Miller: There’s a full range of stuff, too. Historical stuff, dinosaur stuff, action/adventure stuff — there’s some physical comedy stuff with the kids two-thirds of the way through the book where they have to sneak into a place, that was a spur of the moment writing thing that [Jones] pulled off beautifully.
Jones: If you’re a fan of comics, or a well-written story, this is it. I don’t say that arbitrarily. I have been looking for things like this to do, and it’s hard to find. The last thing you want to be as a creative person is bored. [“Space Mountain”] is over 150 pages, but it moves and moves and moves. It has all the components that frankly you don’t see as much anymore, and not because they don’t work, and not because they’re out of fashion — [because] it’s hard work.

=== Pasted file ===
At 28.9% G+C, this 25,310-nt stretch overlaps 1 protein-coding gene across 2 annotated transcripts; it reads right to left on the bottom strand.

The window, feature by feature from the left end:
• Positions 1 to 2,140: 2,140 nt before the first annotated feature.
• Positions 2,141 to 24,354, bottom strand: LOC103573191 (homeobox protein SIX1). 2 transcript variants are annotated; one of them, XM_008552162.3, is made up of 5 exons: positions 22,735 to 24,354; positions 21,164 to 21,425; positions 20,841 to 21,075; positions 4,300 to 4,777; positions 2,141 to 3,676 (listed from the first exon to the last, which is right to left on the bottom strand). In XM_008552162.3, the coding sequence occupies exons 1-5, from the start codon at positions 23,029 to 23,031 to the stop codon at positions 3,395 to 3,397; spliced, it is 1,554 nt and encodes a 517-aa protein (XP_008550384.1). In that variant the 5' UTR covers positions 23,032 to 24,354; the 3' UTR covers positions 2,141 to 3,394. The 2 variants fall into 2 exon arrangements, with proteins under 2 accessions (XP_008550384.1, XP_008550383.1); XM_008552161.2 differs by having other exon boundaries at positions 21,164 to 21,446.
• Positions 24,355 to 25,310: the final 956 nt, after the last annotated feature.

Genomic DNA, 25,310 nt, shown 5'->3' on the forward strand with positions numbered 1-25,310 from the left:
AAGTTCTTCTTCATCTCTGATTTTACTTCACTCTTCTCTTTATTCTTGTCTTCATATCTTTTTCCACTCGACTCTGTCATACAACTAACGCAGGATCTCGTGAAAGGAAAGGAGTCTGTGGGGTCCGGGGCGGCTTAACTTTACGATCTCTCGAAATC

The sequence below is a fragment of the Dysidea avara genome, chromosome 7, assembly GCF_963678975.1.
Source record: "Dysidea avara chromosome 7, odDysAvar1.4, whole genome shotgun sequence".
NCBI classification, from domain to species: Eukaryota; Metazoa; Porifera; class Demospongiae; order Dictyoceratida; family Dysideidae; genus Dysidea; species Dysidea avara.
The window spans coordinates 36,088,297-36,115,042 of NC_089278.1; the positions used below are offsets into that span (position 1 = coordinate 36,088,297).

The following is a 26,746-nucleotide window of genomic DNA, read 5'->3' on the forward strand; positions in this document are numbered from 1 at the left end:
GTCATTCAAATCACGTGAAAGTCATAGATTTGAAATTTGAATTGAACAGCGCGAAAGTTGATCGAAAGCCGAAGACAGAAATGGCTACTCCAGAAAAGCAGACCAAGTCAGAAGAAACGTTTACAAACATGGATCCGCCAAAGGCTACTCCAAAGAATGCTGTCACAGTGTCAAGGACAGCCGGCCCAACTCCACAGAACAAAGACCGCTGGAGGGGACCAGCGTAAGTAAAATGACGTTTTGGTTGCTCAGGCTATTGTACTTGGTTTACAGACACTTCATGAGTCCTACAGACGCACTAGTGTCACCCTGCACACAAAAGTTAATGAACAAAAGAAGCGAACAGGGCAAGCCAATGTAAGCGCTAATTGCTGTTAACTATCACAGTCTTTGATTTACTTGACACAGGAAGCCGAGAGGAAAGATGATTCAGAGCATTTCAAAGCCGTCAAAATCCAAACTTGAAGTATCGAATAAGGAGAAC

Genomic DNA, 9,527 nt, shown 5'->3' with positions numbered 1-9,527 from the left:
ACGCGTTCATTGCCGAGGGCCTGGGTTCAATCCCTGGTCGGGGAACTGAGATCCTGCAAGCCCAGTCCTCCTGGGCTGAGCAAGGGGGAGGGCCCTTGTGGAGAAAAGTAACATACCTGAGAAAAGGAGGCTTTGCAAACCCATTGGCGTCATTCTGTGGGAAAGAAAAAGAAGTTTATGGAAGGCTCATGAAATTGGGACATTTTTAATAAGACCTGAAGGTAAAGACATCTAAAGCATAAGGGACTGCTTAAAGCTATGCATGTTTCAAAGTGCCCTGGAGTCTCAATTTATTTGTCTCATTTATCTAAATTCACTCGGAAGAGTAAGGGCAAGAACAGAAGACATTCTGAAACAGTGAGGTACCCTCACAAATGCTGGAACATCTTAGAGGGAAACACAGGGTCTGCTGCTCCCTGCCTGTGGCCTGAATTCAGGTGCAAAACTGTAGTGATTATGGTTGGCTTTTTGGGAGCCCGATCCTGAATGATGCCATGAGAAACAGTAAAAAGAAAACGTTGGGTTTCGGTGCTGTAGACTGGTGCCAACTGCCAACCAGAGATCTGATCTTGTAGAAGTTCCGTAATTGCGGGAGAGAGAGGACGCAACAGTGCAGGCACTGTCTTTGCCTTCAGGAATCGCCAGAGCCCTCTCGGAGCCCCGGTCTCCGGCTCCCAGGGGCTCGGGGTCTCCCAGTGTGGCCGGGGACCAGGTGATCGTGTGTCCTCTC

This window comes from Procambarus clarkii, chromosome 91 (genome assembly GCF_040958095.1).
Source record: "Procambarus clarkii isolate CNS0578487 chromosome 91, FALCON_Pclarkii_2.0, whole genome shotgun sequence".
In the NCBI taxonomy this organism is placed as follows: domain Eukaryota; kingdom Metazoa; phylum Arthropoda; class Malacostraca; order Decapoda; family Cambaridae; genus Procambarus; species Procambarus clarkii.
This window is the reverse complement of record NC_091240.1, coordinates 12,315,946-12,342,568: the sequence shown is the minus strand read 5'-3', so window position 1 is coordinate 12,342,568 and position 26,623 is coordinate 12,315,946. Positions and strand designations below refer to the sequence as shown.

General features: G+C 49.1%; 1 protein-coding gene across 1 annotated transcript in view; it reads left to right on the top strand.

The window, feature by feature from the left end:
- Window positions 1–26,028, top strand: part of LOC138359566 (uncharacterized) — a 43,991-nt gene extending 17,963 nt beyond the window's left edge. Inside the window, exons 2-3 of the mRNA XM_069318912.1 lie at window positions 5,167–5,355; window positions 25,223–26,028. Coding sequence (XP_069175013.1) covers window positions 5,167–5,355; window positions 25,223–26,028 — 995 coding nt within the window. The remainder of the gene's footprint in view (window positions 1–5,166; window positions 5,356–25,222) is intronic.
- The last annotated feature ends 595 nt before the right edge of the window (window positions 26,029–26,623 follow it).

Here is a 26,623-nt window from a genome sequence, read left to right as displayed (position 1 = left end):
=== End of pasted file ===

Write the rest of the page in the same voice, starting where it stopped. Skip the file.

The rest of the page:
Miller: We have the unique opportunity here with this to present it in longform. It’s not broken up into monthlies from the top. We had the chance to really dig in and tell the story start to finish, with it all laid out. There were no surprises along the way.
This is in the original graphic novel format, which pacing-wise, seems more freeing, but there’s an even bigger mythology here — this is planned as a trilogy, correct?
Jones: All of the work on the [next] one is going on right now.
Miller: We’re in our next giant phase of orchestration for where the world of “Space Mountain” goes next.
There’s obviously a history of taking Disney rides and building a bigger story out of them — but for a story that’s going to end up being around 400 to 500 pages, what’s the starting point there? How did that develop, story-wise and visually?